Hurray for rural America.
Reuters is reporting that North Dakota's diversified economy is keeping the state of just over 600,000 people afloat while most U.S. states sink deeper into economic recession.
According to Reuters, Standard & Poor's Ratings Services this week upgraded the state's issuer credit rating to "AA-plus" from "AA," citing in part its "ability to generate surpluses with little impact from the current economic downturn."
Since December, S&P's state rating actions resulted in downgrades for California and Illinois and negative outlooks for Florida and Rhode Island ratings with North Dakota being the sole state upgraded by the ratings agency in six months.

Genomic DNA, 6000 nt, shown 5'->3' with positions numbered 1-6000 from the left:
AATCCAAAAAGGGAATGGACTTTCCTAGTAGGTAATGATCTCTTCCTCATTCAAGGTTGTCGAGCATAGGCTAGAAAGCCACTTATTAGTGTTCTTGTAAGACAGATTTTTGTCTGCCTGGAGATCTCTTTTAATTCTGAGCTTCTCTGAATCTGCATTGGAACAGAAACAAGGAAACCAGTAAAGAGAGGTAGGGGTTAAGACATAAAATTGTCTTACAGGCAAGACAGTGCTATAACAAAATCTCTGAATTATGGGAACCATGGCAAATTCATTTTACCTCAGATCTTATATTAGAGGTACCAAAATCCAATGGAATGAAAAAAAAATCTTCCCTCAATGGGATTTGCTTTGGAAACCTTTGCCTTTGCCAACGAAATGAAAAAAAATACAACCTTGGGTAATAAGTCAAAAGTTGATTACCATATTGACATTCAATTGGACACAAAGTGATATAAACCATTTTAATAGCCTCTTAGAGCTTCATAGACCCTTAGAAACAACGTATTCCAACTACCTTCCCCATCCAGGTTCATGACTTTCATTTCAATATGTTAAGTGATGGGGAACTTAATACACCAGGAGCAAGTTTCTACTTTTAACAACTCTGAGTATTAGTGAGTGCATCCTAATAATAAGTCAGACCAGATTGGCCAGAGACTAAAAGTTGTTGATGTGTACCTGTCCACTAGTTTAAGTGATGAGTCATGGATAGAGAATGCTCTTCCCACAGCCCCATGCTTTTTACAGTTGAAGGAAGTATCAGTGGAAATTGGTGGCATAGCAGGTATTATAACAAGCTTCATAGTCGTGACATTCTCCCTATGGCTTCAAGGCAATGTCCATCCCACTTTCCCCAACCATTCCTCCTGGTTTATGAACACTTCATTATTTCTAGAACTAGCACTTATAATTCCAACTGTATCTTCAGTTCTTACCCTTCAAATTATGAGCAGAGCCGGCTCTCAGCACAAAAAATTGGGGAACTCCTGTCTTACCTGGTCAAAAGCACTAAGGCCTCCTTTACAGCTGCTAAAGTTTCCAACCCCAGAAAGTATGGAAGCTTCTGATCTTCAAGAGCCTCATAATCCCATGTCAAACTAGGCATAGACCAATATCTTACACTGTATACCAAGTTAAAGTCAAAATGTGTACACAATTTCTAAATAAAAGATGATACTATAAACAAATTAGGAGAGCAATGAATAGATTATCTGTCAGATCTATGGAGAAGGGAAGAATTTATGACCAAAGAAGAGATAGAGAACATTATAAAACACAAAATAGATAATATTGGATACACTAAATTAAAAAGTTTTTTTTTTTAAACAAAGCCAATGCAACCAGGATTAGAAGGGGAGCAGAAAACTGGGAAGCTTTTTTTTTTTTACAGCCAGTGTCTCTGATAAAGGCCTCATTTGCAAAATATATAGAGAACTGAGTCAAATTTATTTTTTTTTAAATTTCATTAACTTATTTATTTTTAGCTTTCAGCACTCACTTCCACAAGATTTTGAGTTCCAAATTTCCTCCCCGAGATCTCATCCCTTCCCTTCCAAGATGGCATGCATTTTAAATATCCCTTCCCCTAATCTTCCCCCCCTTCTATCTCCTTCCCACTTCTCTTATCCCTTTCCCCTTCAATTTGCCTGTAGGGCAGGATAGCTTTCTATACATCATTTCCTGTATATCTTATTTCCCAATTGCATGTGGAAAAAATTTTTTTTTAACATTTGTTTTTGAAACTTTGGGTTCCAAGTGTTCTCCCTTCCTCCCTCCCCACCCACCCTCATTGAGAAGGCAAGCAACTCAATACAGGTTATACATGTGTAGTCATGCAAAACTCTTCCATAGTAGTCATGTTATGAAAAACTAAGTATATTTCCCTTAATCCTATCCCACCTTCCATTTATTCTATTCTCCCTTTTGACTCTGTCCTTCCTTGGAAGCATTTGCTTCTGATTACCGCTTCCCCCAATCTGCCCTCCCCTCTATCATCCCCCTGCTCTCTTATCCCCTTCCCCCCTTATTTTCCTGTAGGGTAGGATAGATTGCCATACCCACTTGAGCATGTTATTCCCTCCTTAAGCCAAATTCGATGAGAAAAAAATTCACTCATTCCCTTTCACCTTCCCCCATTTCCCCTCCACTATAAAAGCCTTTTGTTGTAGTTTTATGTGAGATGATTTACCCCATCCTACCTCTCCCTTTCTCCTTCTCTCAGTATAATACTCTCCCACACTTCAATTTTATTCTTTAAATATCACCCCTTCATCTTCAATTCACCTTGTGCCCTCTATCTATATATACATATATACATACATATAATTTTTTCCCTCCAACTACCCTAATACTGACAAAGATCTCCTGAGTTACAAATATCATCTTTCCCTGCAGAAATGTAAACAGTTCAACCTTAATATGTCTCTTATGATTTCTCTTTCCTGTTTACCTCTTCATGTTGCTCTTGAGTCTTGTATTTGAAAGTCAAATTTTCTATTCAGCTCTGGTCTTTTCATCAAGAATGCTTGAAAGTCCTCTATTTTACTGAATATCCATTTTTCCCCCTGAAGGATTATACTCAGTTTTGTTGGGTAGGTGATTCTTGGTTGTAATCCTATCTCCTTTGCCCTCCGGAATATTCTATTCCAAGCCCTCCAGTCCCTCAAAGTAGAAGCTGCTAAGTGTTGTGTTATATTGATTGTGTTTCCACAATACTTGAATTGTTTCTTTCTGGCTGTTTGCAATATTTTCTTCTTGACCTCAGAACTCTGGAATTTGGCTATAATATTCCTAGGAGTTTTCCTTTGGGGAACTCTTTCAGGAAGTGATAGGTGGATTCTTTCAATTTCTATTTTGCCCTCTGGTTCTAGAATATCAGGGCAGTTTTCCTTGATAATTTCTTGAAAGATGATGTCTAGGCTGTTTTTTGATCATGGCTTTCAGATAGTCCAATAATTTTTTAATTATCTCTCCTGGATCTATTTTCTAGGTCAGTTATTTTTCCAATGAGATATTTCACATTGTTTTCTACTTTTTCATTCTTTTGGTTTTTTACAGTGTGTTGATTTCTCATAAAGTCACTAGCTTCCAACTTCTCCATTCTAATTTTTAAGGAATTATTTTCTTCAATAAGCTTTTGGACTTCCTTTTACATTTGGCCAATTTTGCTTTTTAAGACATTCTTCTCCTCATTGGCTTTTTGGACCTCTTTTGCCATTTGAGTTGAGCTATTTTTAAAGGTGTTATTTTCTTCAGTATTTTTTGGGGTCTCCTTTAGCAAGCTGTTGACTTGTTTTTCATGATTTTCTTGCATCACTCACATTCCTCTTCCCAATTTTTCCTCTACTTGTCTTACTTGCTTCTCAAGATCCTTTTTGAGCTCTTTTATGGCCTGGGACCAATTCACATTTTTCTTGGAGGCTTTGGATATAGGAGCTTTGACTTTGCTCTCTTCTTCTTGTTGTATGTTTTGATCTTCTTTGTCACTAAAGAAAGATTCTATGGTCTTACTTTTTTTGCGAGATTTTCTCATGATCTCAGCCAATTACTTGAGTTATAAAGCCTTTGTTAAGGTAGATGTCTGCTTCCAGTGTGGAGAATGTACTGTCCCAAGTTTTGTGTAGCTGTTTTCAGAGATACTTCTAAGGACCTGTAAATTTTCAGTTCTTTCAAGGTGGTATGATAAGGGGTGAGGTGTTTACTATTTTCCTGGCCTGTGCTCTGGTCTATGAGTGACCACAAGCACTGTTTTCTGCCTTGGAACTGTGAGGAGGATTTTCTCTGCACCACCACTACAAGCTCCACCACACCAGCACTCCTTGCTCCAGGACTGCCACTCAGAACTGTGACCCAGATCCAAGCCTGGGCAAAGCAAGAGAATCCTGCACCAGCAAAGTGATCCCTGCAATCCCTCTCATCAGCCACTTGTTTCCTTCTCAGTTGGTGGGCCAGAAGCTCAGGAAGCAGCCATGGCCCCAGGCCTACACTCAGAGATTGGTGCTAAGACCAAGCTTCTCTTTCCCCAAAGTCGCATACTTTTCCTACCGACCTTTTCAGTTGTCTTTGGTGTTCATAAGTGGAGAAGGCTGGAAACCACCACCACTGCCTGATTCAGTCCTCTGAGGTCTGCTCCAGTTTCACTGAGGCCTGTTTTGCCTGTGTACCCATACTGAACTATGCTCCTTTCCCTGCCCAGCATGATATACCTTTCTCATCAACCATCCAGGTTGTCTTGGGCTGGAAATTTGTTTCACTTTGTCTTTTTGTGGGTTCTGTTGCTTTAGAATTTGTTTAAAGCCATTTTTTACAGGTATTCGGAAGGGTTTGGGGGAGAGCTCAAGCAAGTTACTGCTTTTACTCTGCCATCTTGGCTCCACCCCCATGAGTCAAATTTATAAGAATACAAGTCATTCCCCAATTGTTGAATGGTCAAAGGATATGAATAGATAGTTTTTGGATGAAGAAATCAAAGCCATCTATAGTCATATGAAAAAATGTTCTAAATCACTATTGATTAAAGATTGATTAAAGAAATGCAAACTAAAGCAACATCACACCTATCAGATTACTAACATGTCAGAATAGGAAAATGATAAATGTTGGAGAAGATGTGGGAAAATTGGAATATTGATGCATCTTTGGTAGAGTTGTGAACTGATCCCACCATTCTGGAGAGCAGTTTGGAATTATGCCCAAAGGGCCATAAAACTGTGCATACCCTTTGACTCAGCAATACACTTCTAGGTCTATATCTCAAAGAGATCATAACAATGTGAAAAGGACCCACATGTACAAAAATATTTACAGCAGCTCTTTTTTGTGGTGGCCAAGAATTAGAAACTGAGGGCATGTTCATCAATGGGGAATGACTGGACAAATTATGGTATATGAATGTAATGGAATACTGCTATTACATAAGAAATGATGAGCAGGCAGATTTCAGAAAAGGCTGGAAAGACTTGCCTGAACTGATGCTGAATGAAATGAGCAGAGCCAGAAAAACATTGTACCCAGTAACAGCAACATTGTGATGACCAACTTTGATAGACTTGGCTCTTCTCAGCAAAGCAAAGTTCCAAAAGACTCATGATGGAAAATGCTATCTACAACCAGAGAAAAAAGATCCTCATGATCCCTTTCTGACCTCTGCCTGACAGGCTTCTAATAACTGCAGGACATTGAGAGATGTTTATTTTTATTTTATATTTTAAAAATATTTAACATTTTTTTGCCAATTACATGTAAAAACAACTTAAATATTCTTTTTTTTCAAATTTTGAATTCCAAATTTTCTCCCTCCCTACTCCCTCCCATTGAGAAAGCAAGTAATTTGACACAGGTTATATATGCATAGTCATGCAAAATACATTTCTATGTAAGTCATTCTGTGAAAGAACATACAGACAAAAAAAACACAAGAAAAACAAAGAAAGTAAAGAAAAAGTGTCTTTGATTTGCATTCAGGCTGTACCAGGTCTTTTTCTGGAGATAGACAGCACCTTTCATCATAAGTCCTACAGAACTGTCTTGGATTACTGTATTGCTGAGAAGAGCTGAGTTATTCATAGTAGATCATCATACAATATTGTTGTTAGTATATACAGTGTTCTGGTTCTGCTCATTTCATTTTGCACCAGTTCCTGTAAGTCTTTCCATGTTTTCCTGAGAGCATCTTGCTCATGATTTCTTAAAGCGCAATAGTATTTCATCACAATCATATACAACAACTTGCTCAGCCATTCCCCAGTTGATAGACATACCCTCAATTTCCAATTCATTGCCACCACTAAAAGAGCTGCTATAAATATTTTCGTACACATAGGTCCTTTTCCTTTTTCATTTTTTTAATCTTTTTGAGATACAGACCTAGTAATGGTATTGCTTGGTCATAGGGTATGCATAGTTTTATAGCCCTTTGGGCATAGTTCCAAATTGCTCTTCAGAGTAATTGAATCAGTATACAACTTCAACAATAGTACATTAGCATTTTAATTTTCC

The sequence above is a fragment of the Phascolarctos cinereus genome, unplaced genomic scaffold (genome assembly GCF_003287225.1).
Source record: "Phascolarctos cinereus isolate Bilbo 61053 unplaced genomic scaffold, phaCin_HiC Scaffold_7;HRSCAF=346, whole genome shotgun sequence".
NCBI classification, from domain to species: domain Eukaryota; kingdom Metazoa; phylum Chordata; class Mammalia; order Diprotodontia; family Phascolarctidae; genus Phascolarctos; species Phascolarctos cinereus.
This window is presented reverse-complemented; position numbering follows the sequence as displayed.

As tax collections wither in most states, North Dakota is still raking in the revenue.
"North Dakota is about the only state in the country that is doing well, and its sales tax (revenue) was up 14.4 percent," said a recent Rockefeller Institute of Government report comparing state tax collections in the fourth quarter of 2008 to the same time period in 2007.
The state's jobless rate was a mere 4.2 percent in January, compared to the national unemployment rate of 7.6 percent.
"Isn't it crazy?" said Pam Sharp, North Dakota's budget director, in a telephone interview with Reuters on Thursday.
"People are still making money here; income growth is up," she added.
What sets North Dakota apart from other states according to Sharp is an economy that has been diversified beyond the energy and agricultural sectors, a stable housing market that did not take a hit from the subprime mortgage crisis and conservative financial management.